JAM TRACKS

CHOOSE A STYLE AND START JAMMING!

REFERENCE AND PLAY ALONG TRACKS

Each jam track has a reference track that shows one way the bass can be played to both support the song and to add some melodic overtones. You can pick it up by ear or arrange your own bass lines and play them to the version of the track with bass removed.

When available, you’ll also get to hear a recording of a traditional artist performing their rendition of the song.

LEAD SHEETS AND CHARTS

9-20 Special - Earl Warren

The track will give you a chart of the song you’re hearing. Listen to the reference track and read the chart as it plays. This will give you an understanding of how the key changes happen in the song. You’ll be playing those key changes with your bass lines.

Remember: You can hear a bass played on the reference track, but you’ll be injecting your own bass lines, or reproducing the reference bass when you play to the bassless version. You’ll be playing jazz!

Want to review what some of the symbols on the chart mean or get a fix on what chord tones patterns are going to work while you play? Jump over to the PERFORMANCE TIPS section.

CHORD TONE PATTERNS

Not sure what to play? We’re going to help by showing you a pattern of notes you can play in the described key. Put the (R) Root Note on the note being shown on the chart and lay within the corresponding note to make a melody line. As a bassist, you’re going to be familiar with a regular 4 sets of chord tone patterns, and you can use the patterns to get you started.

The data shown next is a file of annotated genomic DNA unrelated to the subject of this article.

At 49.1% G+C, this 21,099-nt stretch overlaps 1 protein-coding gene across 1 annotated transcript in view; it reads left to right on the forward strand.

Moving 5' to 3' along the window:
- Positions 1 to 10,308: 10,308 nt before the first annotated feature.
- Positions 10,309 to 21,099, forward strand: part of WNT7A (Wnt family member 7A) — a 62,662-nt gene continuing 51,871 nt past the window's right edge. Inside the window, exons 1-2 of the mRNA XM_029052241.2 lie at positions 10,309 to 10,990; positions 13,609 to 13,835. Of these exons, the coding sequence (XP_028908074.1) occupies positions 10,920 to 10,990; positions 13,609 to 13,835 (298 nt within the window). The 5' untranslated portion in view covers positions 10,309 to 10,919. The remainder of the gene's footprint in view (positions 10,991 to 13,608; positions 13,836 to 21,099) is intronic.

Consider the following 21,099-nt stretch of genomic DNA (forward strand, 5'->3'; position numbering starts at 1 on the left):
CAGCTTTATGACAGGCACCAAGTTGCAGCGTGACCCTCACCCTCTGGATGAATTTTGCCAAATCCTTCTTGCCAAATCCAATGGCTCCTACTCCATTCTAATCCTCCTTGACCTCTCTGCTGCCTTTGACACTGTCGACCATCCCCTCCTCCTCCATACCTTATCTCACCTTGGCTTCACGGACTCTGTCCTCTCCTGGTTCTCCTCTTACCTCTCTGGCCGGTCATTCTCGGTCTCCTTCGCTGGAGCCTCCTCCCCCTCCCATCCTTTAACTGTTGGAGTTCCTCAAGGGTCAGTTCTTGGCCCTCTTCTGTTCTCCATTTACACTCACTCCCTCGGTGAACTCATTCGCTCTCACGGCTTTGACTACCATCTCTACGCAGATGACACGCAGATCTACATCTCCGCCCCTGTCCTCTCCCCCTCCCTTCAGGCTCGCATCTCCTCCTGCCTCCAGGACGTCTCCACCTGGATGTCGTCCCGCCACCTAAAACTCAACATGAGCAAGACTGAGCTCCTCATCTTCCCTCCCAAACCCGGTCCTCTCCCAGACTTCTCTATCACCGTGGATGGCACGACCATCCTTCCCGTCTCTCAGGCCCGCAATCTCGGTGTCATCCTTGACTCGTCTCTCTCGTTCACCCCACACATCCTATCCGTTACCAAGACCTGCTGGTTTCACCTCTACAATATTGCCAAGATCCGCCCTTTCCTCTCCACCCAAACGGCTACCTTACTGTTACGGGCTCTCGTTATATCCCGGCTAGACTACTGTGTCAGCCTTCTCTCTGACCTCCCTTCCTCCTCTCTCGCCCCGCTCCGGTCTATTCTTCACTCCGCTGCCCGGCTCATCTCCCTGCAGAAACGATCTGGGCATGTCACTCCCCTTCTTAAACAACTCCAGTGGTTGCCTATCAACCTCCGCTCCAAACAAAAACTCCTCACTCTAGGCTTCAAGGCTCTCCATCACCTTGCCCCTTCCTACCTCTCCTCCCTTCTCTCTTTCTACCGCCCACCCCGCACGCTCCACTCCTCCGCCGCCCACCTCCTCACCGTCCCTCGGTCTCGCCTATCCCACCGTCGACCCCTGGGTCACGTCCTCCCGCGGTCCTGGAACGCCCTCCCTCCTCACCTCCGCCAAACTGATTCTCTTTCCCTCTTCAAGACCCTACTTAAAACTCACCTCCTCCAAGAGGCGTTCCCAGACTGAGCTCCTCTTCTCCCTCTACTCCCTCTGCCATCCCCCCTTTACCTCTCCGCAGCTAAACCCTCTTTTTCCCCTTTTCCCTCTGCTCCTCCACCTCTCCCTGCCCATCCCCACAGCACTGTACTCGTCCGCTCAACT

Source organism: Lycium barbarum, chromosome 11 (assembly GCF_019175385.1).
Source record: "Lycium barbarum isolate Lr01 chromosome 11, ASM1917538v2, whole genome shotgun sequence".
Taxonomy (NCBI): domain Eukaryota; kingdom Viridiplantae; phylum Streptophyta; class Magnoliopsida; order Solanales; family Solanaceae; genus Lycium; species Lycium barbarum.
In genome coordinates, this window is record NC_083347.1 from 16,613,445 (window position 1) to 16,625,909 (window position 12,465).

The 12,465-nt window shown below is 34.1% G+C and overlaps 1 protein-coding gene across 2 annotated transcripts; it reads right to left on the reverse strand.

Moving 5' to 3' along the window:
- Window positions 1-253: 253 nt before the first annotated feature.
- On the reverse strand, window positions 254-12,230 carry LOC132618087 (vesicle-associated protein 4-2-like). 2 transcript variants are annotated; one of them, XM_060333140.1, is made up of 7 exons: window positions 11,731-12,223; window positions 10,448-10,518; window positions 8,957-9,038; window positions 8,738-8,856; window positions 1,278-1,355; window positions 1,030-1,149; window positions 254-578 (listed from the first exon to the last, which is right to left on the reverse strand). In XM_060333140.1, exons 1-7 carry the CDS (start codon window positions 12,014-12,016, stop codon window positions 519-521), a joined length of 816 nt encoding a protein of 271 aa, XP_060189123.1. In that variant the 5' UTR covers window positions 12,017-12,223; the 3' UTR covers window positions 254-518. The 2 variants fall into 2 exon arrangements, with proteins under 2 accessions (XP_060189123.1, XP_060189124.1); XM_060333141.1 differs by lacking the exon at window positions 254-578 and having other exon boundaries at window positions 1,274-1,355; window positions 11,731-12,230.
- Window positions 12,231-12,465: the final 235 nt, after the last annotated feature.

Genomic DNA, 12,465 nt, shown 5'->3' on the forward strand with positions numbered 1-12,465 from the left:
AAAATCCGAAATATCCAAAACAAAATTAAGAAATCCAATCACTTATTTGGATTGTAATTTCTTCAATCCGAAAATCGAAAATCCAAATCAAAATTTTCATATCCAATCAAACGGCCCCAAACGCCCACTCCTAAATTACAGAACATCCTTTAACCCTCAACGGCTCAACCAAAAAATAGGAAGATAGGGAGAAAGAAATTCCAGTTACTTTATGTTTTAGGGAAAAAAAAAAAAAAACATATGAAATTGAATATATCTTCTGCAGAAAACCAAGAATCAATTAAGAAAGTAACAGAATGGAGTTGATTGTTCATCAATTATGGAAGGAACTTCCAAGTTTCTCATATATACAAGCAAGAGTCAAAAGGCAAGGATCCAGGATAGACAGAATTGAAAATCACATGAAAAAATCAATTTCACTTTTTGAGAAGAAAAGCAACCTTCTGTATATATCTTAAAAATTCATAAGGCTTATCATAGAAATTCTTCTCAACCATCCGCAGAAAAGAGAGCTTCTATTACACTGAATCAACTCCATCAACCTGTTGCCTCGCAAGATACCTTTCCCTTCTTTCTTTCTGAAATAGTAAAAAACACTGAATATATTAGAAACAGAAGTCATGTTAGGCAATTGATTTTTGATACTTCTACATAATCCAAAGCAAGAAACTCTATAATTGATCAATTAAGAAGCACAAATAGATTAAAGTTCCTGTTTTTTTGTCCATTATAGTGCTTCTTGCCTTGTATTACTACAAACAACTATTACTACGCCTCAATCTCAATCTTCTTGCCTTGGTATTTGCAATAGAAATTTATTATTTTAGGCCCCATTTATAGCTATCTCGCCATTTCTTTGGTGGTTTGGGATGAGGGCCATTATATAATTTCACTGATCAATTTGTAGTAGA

The chord tones will be easy to understand by simply looking at the image of the pattern, you’ll pick it up easily and be playing the track in minutes! You can start with root notes to familiarize yourself with the song and the tempo, then expand your bass lines to include a more melodic structure, passing tones and more. How you play it is up to you!

Every time you see a note on a chart, there is some kind of description to it. The letter and the descriptor are going to tell you, the bass player, what chord-tones you can ring out or pluck to make a melody line in that key. For instance: Cmin7. Here is where you’re going to use 4 patterns to get into the groove. Understand, there are certainly more than 4 chords to know when playing any music, but it will be important that you become familiar with 4 chord-tone patters:

  • The Major 7th
  • The Dominant 7th
  • The Minor 7th
  • The Minor 7th flat 5

A full explanation of chord tones is available by CLICKING HERE.

When we give you a chart, reference track and play along track, you’ll also see the patterns you’ll be able to use to play along. Remember, you can start with the root notes to familiarize yourself with the tempo and changes, then use the patterns to add your melodic flair.

Here’s what those chord tone patterns will look like when you click to play a jam track.

When available, we’ll share some background on the track you’re playing, known artists who’ve contributed to or recorded the songs and even share YouTube video links where artists perform the songs live. It helps to see how other people express the songs in their style. You might be jamming to a track at 90bpm in the key of C, but you’ll hear other people play it at other tempos, in other keys and with other accompanying instruments. Jazz is amazing that way, there are really no rules to how you play a song, so long as you’re in key.